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FDA Restrictions

By , Reno, NV
Food production, as we already know, isn’t perfect. That’s why the government has the FDA. The FDA places restrictions on what is tolerable in food that’s sold. As many do know, there can be many nasty things that can make it into our food. Some might think that restrictions should be tighter to prevent more mistakes. In my opinion, I think that the current restrictions are enough to give the country a safe supply of food.

Current restrictions don’t allow for unsafe amounts of “extras” anyway. People still point out how there are still cases of non-intended objects in the food. And while, yes, that is true, those tend to just be accidents that would still happen even if there were tighter regulations. On top of that, the accidents are rare, and usually are noticeable which products are affected. It’s unlikely that you would eat a full colony of bugs without seeing it first.

We’ve had the current rules for a while, and we haven’t had much trouble with them. Others say that there are still cases of food poisoning and that the FDA should make it so that there is little to no cases of food poisoning. I respond by saying that most food poisonings are the fault of the distributor and not the company the processes it. This is due to how some distributors don’t correctly store their food.


Another reason is that the average human lifespan has gone up. Showing that the food we eat is healthy enough to let us live longer. Although it’s been said that it’s because of medical technology that the lifespan has increased, the food quality has also increased. Less cases of infected food are occurring. Less issues with what we eat allows the lifespan to increase.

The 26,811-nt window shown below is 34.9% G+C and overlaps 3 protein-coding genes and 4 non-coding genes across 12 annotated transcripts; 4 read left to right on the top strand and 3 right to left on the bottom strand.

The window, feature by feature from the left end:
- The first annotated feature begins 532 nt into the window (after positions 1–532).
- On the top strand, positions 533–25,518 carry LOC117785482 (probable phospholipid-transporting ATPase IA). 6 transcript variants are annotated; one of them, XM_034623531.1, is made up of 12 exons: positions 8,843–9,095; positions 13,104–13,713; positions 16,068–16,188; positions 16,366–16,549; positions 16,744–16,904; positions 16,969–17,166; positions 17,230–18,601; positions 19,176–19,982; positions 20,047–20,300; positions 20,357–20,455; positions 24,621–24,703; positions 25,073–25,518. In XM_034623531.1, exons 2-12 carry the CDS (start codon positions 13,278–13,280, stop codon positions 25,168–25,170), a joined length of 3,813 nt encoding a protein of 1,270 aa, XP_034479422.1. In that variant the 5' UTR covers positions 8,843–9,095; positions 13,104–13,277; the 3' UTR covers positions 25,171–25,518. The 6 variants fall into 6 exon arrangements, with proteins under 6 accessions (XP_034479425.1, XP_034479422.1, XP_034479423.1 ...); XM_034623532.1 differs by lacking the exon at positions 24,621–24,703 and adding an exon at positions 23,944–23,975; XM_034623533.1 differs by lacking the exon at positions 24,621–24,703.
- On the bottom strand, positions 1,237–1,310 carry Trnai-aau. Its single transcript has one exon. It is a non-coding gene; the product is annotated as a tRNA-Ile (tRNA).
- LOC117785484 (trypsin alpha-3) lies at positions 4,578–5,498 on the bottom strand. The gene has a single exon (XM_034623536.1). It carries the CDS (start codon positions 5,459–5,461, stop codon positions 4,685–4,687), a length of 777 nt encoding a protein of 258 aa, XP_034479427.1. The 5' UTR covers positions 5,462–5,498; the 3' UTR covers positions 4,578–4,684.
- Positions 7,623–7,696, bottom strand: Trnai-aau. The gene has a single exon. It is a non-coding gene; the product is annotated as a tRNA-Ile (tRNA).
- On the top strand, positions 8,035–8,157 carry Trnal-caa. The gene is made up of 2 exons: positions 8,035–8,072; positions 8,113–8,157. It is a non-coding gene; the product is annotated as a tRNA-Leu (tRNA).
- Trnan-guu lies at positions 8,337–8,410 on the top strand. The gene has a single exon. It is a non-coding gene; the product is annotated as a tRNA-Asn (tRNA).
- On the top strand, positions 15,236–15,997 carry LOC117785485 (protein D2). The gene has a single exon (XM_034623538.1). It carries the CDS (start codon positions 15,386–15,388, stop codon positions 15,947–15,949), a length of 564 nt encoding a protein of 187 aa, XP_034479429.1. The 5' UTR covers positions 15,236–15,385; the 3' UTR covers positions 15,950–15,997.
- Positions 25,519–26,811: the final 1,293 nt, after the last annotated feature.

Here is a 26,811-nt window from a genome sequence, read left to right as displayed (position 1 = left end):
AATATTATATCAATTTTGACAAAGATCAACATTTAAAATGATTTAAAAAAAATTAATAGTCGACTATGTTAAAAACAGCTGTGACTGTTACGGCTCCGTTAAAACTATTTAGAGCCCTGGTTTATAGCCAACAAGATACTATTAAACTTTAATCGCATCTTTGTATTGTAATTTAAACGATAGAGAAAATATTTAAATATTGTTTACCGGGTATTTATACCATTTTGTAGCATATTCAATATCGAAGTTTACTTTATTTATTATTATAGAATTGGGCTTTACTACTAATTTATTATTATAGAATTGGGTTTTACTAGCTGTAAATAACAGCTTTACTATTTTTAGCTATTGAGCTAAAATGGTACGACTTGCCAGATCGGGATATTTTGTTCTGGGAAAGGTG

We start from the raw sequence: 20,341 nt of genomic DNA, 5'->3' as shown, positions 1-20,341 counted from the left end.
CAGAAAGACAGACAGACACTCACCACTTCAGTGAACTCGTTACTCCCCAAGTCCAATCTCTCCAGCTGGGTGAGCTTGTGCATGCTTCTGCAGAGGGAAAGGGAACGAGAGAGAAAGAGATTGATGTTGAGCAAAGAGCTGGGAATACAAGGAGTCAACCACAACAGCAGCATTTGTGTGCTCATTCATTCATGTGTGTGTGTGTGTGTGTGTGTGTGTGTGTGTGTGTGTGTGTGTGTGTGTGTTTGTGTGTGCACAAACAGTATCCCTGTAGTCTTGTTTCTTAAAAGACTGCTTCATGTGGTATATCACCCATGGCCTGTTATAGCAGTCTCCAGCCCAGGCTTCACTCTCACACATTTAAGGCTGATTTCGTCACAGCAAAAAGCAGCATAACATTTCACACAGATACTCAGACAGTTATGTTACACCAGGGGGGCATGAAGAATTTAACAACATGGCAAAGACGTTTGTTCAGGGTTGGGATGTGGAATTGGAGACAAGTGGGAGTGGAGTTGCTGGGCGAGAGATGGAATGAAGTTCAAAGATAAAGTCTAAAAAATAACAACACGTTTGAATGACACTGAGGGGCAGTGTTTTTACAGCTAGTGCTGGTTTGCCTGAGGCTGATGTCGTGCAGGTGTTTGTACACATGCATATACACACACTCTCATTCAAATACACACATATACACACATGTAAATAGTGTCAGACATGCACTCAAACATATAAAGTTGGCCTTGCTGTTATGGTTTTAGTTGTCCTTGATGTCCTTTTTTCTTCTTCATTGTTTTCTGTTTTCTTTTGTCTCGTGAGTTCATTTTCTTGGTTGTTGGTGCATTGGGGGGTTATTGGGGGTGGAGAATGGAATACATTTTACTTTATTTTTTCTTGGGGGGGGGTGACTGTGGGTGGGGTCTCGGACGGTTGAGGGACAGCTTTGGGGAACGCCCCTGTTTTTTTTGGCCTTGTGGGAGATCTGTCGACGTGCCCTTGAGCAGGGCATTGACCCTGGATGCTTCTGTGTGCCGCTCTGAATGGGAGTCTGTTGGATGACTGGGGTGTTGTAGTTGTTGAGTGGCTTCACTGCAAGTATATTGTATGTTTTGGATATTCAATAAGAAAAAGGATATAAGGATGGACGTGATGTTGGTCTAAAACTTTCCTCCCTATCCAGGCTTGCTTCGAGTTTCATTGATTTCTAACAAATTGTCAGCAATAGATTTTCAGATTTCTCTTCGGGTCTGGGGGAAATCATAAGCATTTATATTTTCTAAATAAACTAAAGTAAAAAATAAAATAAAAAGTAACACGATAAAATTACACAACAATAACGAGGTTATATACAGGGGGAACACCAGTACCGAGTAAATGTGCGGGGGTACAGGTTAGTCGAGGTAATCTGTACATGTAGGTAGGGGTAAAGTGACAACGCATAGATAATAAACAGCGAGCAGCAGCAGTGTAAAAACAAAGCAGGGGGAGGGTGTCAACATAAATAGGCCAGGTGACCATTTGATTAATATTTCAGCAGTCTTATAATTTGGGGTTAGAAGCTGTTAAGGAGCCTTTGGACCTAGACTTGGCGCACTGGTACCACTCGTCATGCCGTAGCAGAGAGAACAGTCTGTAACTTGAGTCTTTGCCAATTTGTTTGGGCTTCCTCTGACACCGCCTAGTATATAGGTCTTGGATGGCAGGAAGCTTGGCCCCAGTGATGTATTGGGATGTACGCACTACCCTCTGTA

My last reason for not changing the restrictions is the affect on pricing. By placing more regulations on food, companies would have to add onto their food cleaning process. This would make their costs go up, and eventually, the price of what you buy.
Some would say that it wouldn’t necessarily bring up prices, but adding new processes into a company’s production facility requires them to slow down production. Supply and demand would cause the company to raise their prices.
Again, I do not think FDA regulations need to change. They are fine just the way they are. And to those who disagree, most cases of mistakes in food are rare and unlikely to affect you more than once every once in a while. If there is anything that should be changed to increase the percentage of clean food, it should be better monitoring of how distributors store and handle food. That’s how most food poisonings occur.



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